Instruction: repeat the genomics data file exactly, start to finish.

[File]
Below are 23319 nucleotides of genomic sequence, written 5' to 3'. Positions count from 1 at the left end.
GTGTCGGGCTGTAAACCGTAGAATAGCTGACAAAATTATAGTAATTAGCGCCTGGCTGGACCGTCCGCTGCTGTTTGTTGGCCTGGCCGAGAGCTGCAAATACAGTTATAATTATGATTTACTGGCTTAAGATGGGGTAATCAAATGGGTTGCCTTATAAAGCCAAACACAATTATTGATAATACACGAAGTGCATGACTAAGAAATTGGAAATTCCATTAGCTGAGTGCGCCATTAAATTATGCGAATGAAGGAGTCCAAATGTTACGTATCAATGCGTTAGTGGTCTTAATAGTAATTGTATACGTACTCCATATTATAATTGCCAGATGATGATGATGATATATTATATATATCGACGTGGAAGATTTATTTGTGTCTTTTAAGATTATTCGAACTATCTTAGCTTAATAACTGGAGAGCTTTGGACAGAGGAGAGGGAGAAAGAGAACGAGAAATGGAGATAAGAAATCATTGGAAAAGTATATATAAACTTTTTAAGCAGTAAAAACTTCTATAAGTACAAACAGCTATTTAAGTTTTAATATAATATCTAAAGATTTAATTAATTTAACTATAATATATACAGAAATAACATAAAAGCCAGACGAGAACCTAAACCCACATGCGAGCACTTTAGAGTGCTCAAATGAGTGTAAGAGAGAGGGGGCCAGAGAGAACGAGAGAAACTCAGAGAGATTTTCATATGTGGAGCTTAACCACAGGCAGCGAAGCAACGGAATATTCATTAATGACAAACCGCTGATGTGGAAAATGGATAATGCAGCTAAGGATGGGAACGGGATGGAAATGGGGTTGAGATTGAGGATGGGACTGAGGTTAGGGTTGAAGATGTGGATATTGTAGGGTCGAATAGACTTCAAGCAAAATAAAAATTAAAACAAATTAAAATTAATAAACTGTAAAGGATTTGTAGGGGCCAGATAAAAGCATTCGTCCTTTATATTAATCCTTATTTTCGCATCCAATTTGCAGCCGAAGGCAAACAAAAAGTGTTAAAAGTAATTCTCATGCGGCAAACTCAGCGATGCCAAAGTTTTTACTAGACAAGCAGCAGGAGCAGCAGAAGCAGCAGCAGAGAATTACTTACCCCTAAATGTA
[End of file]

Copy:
Below are 23319 nucleotides of genomic sequence, written 5' to 3'. Positions count from 1 at the left end.
GTGTCGGGCTGTAAACCGTAGAATAGCTGACAAAATTATAGTAATTAGCGCCTGGCTGGACCGTCCGCTGCTGTTTGTTGGCCTGGCCGAGAGCTGCAAATACAGTTATAATTATGATTTACTGGCTTAAGATGGGGTAATCAAATGGGTTGCCTTATAAAGCCAAACACAATTATTGATAATACACGAAGTGCATGACTAAGAAATTGGAAATTCCATTAGCTGAGTGCGCCATTAAATTATGCGAATGAAGGAGTCCAAATGTTACGTATCAATGCGTTAGTGGTCTTAATAGTAATTGTATACGTACTCCATATTATAATTGCCAGATGATGATGATGATATATTATATATATCGACGTGGAAGATTTATTTGTGTCTTTTAAGATTATTCGAACTATCTTAGCTTAATAACTGGAGAGCTTTGGACAGAGGAGAGGGAGAAAGAGAACGAGAAATGGAGATAAGAAATCATTGGAAAAGTATATATAAACTTTTTAAGCAGTAAAAACTTCTATAAGTACAAACAGCTATTTAAGTTTTAATATAATATCTAAAGATTTAATTAATTTAACTATAATATATACAGAAATAACATAAAAGCCAGACGAGAACCTAAACCCACATGCGAGCACTTTAGAGTGCTCAAATGAGTGTAAGAGAGAGGGGGCCAGAGAGAACGAGAGAAACTCAGAGAGATTTTCATATGTGGAGCTTAACCACAGGCAGCGAAGCAACGGAATATTCATTAATGACAAACCGCTGATGTGGAAAATGGATAATGCAGCTAAGGATGGGAACGGGATGGAAATGGGGTTGAGATTGAGGATGGGACTGAGGTTAGGGTTGAAGATGTGGATATTGTAGGGTCGAATAGACTTCAAGCAAAATAAAAATTAAAACAAATTAAAATTAATAAACTGTAAAGGATTTGTAGGGGCCAGATAAAAGCATTCGTCCTTTATATTAATCCTTATTTTCGCATCCAATTTGCAGCCGAAGGCAAACAAAAAGTGTTAAAAGTAATTCTCATGCGGCAAACTCAGCGATGCCAAAGTTTTTACTAGACAAGCAGCAGGAGCAGCAGAAGCAGCAGCAGAGAATTACTTACCCCTAAATGTA